To find out what needs to show up and when, can be found out by playing your video or audio and watch the clock in the controlbar of your video player. Most video players have this feature. If you do not have a video player like that, you may want to download QuickTime from Apple.  It is available for Windows and Mac.

Play your media and jot down the times the texts have to appear and when to end. You should end up with something like this:

00:1400:20.5  Lost Corners consists of charcoal paintings with pastel on paper and canvas.
00:21.200:27.5  The series shows landmarks, places and objects which we are so used to that we do not really see them anymore.
00:27.800:31 We would only notice if they would disappear, when it is too late.

Note that you can divide seconds into miliseconds. How this is implemented in the subtitle file depends on the format you select. Some formats allow for milliseconds, others 1/10 of a second. Below you find how to translate your list into the three formats, using the example above:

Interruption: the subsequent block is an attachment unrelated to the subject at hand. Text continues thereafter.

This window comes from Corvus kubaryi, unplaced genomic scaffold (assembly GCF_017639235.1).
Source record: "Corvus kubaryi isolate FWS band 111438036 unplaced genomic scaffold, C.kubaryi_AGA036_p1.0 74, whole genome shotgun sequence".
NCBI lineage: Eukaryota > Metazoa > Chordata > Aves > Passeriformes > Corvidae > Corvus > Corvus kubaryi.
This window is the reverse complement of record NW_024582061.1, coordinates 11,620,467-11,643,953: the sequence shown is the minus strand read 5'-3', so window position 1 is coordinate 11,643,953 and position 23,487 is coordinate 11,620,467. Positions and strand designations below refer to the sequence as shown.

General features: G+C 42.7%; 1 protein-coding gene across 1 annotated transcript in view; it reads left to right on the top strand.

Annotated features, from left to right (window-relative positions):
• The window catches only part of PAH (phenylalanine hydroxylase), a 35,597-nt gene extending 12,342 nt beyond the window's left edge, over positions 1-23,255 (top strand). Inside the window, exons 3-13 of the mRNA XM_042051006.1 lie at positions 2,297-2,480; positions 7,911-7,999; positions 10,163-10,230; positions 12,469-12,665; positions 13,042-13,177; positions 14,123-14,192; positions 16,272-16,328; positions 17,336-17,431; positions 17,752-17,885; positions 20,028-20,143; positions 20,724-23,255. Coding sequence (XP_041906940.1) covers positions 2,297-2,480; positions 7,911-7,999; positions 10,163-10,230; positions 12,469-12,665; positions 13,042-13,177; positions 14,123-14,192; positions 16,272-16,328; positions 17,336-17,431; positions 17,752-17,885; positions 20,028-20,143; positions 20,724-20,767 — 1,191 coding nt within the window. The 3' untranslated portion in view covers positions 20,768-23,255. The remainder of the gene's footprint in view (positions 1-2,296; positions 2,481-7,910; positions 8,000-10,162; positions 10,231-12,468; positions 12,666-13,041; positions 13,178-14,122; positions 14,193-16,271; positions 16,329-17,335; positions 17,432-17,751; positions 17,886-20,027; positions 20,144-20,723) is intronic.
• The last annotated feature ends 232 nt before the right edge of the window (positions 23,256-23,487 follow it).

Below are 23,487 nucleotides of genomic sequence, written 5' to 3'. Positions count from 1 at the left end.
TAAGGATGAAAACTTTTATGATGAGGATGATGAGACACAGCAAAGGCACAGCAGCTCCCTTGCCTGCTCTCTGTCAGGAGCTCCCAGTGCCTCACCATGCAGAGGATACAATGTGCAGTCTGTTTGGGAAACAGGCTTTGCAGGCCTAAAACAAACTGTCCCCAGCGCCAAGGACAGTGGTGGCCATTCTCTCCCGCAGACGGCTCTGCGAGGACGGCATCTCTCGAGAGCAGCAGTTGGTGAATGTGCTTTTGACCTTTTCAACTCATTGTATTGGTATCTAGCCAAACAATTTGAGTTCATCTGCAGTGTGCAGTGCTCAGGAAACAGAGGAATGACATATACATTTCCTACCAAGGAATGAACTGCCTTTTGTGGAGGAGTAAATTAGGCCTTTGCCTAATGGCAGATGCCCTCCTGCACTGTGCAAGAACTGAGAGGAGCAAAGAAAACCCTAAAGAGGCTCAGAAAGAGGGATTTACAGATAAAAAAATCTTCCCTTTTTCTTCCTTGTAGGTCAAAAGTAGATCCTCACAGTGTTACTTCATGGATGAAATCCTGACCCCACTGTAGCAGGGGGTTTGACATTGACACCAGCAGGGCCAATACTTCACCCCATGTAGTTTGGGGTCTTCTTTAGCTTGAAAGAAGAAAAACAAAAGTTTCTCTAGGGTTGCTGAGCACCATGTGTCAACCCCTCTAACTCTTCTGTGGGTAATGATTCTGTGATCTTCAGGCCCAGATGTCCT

WebVTT example

This format allows for time notation of hours, minutes, seconds and milliseconds, respectively use like this:

00:00:00,000 where the 3 zeros at the end are the milliseconds.

WEBVTT

00:00:14,000 –> 00:00:20,500
Lost Corners consists of charcoal paintings with pastel on paper and canvas.

00:00:21,000 –> 00:00:27,500
The series shows landmarks, places and objects which we are so used to that we do not really see them anymore.

00:00:27,800 –> 00:00:31,250
We would only notice if they would disappear, when it is too late.

When you are finished, save the file with a .vtt extension, like mycaption.vtt

SRT example

Basically the same setup as for WebVTT except that you need to add a number before each caption:

1
00:00:14,000 –> 00:00:20,500
Lost Corners consists of charcoal paintings with pastel on paper and canvas.

2
00:00:21,000 –> 00:00:27,500
The series shows landmarks, places and objects which we are so used to that we do not really see them anymore.

3
00:00:27,800 –> 00:00:31,250
We would only notice if they would disappear, when it is too late.